Bethlehem’s character as a good neighborhood is tested by various problems. First of all, there is the problem of famine and food insecurity in Bethlehem in chapter 1—this is the crisis that begins the book and forced Naomi’s family to leave and go to Moab. This crisis is ironic, since Bethlehem means “house of bread”! But after the famine is resolved, further problems surface when Naomi returns, now widowed and homeless and bitterly devastated. Her situation is dire in the extreme—as a widow Naomi lacks a traditional male protector and a source of income. In ancient Judah the social safety net was the family—especially the male members of the family. So when the family is gone, the widow is vulnerable. Not only this, but Naomi appears with her daughter-in-law Ruth, who is a foreigner as well as a widow. As a Moabite, and thus a “stranger” or “alien,” Ruth would be the target of deeply held prejudices against Moabites in general and Moabite women in particular (see Genesis 19; Numbers 25; Ezra 9; Nehemiah 13).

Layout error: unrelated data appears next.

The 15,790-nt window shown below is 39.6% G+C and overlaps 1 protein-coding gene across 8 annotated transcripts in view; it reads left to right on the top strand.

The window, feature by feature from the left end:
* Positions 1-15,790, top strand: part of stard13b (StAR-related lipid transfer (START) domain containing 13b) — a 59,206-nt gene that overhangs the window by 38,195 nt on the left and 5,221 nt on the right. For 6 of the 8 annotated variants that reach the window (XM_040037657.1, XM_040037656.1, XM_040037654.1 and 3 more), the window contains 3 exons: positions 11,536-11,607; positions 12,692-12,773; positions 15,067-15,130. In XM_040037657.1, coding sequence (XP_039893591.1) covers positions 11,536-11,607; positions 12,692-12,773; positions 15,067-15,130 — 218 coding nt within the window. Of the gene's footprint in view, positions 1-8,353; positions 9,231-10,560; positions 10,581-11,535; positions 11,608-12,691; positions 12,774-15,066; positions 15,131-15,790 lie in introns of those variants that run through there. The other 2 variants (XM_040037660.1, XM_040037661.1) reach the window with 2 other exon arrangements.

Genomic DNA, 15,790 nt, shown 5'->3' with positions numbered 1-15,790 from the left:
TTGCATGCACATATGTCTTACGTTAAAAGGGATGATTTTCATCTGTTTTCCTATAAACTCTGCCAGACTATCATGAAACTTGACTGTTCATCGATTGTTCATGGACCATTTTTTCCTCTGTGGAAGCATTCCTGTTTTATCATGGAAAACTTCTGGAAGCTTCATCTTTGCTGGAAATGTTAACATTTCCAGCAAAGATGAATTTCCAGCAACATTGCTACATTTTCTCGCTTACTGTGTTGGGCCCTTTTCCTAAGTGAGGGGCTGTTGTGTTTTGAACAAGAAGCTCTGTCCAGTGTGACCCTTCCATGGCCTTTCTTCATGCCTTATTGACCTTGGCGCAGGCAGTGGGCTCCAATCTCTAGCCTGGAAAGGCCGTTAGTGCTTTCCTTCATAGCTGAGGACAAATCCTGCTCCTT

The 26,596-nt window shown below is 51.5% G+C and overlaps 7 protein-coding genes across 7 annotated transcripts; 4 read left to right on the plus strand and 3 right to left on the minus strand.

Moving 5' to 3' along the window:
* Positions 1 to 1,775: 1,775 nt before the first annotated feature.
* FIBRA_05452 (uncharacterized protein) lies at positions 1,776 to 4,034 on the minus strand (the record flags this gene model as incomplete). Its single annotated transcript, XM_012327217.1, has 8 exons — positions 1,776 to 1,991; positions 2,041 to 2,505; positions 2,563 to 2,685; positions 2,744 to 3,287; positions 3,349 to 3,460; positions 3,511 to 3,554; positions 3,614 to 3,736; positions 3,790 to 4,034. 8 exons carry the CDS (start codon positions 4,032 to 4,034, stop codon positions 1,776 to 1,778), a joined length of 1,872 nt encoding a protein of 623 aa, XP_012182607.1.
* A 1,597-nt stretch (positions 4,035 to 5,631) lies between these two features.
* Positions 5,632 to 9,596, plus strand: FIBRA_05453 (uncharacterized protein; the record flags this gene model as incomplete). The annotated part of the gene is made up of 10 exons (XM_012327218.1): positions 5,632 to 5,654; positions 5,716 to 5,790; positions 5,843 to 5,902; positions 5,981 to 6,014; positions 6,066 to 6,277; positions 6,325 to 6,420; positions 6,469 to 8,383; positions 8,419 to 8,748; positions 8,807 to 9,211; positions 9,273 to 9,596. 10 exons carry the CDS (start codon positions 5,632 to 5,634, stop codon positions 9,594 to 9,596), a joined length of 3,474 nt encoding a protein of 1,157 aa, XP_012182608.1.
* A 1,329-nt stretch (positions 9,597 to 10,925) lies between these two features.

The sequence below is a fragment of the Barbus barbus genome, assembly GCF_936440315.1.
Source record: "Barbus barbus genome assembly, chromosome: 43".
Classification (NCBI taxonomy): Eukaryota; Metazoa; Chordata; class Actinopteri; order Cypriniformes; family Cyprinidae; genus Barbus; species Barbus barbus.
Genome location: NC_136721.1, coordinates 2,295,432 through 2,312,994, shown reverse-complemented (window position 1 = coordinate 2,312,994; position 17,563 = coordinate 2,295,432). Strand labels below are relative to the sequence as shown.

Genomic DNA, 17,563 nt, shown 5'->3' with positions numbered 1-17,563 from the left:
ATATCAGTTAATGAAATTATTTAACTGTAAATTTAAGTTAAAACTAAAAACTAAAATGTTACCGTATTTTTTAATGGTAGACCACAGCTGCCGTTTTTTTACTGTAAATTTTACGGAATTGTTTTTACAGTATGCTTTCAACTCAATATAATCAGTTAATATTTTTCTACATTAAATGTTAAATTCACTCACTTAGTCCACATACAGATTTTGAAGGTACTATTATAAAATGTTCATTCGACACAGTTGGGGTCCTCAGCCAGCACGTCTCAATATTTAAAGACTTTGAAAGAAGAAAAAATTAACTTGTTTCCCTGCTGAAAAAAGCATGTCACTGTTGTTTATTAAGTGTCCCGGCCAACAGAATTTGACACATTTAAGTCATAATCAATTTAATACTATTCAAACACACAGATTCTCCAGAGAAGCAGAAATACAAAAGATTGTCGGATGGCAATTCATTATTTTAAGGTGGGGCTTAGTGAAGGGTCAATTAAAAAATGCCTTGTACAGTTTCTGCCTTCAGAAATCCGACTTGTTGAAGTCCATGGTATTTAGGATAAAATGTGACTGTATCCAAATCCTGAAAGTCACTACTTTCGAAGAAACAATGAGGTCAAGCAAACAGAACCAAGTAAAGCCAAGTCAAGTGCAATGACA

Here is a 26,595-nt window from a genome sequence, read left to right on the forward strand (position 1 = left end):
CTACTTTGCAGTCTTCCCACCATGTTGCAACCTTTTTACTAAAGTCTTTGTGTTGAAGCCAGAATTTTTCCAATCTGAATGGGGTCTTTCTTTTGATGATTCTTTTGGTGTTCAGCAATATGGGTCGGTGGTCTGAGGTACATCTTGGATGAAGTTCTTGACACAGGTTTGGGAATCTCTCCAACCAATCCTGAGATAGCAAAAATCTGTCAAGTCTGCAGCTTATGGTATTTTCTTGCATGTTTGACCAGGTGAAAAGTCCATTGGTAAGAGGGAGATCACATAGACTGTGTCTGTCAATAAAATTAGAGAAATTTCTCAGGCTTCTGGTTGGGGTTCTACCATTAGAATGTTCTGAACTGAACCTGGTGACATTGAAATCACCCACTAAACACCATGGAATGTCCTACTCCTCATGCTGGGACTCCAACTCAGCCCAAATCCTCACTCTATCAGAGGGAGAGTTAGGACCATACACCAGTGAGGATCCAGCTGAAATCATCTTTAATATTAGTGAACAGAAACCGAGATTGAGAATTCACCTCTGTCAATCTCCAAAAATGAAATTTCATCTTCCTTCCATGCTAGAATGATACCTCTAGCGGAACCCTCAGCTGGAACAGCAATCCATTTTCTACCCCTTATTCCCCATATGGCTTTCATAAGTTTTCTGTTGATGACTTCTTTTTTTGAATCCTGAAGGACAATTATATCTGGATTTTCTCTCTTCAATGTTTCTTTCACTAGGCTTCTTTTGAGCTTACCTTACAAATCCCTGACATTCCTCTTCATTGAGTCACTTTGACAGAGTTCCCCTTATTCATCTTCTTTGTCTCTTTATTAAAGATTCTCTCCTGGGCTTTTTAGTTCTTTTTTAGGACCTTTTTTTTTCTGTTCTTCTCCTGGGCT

At the beginning of the story, it looks like Bethlehem is not up to the task of dealing with the widow and the stranger. Naomi comes into town and the townswomen are not wonderfully welcoming—the whole town is stirred up; they are not sure they know her. And what about Ruth? Well, Ruth isn’t even publically acknowledged. Not by the townspeople. Not by Naomi. She is, like many homeless and immigrant people in our own communities, invisible.
But Bethlehem proves to be a good neighborhood because it is one that embodies the Sinai Covenant legislation of the Torah. The Sinai Covenant demands justice to the widow, the orphan, and the stranger. This justice involves fairness in the legal system, but also demands what the National Conference of Catholic Bishops has called distributive justice, in which basic needs such as food and clothing and support are provided for the most disadvantaged. So the well-to-do landowner, Boaz, demonstrates faithfulness to the Sinai covenant by allowing the alien to glean (Deut 24:19), but he also provides additional food to Ruth and Naomi in keeping with Deut 10:18-19. Indeed, Boaz, though initially reluctant to go to great lengths, contributes to Ruth’s well-being through his simple acts of providing a safe environment and allowing her to drink the water drawn at the well. Ultimately, Boaz exercises a rather extraordinary dedication to the covenant by marrying the stranger, though it’s not clear that this is meant to be a general principle for all to follow.